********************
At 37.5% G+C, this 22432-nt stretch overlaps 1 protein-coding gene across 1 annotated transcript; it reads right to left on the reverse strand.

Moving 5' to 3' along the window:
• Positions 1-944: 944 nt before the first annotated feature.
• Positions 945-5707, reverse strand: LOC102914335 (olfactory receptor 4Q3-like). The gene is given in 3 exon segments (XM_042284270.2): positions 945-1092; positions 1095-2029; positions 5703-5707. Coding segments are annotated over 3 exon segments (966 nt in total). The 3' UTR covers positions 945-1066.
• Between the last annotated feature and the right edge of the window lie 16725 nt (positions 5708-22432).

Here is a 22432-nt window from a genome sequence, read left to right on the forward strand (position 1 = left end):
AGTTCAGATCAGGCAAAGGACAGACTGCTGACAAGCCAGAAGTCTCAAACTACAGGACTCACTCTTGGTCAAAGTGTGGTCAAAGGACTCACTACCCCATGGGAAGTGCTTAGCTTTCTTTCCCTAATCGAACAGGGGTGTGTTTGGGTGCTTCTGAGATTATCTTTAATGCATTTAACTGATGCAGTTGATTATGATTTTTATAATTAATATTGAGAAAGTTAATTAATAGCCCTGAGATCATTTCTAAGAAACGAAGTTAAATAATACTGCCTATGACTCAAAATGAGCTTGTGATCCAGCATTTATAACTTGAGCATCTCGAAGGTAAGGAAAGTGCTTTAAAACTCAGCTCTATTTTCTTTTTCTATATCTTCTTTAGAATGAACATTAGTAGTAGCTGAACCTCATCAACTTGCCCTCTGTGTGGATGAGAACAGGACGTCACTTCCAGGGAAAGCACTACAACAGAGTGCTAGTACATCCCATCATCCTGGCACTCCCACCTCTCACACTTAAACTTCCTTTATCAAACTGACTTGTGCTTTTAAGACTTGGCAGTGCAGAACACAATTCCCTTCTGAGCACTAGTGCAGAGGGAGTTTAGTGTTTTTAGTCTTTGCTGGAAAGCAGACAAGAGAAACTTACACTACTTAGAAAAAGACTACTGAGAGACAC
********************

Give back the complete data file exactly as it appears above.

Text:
At 37.5% G+C, this 22432-nt stretch overlaps 1 protein-coding gene across 1 annotated transcript; it reads right to left on the reverse strand.

Moving 5' to 3' along the window:
• Positions 1-944: 944 nt before the first annotated feature.
• Positions 945-5707, reverse strand: LOC102914335 (olfactory receptor 4Q3-like). The gene is given in 3 exon segments (XM_042284270.2): positions 945-1092; positions 1095-2029; positions 5703-5707. Coding segments are annotated over 3 exon segments (966 nt in total). The 3' UTR covers positions 945-1066.
• Between the last annotated feature and the right edge of the window lie 16725 nt (positions 5708-22432).

Here is a 22432-nt window from a genome sequence, read left to right on the forward strand (position 1 = left end):
AGTTCAGATCAGGCAAAGGACAGACTGCTGACAAGCCAGAAGTCTCAAACTACAGGACTCACTCTTGGTCAAAGTGTGGTCAAAGGACTCACTACCCCATGGGAAGTGCTTAGCTTTCTTTCCCTAATCGAACAGGGGTGTGTTTGGGTGCTTCTGAGATTATCTTTAATGCATTTAACTGATGCAGTTGATTATGATTTTTATAATTAATATTGAGAAAGTTAATTAATAGCCCTGAGATCATTTCTAAGAAACGAAGTTAAATAATACTGCCTATGACTCAAAATGAGCTTGTGATCCAGCATTTATAACTTGAGCATCTCGAAGGTAAGGAAAGTGCTTTAAAACTCAGCTCTATTTTCTTTTTCTATATCTTCTTTAGAATGAACATTAGTAGTAGCTGAACCTCATCAACTTGCCCTCTGTGTGGATGAGAACAGGACGTCACTTCCAGGGAAAGCACTACAACAGAGTGCTAGTACATCCCATCATCCTGGCACTCCCACCTCTCACACTTAAACTTCCTTTATCAAACTGACTTGTGCTTTTAAGACTTGGCAGTGCAGAACACAATTCCCTTCTGAGCACTAGTGCAGAGGGAGTTTAGTGTTTTTAGTCTTTGCTGGAAAGCAGACAAGAGAAACTTACACTACTTAGAAAAAGACTACTGAGAGACAC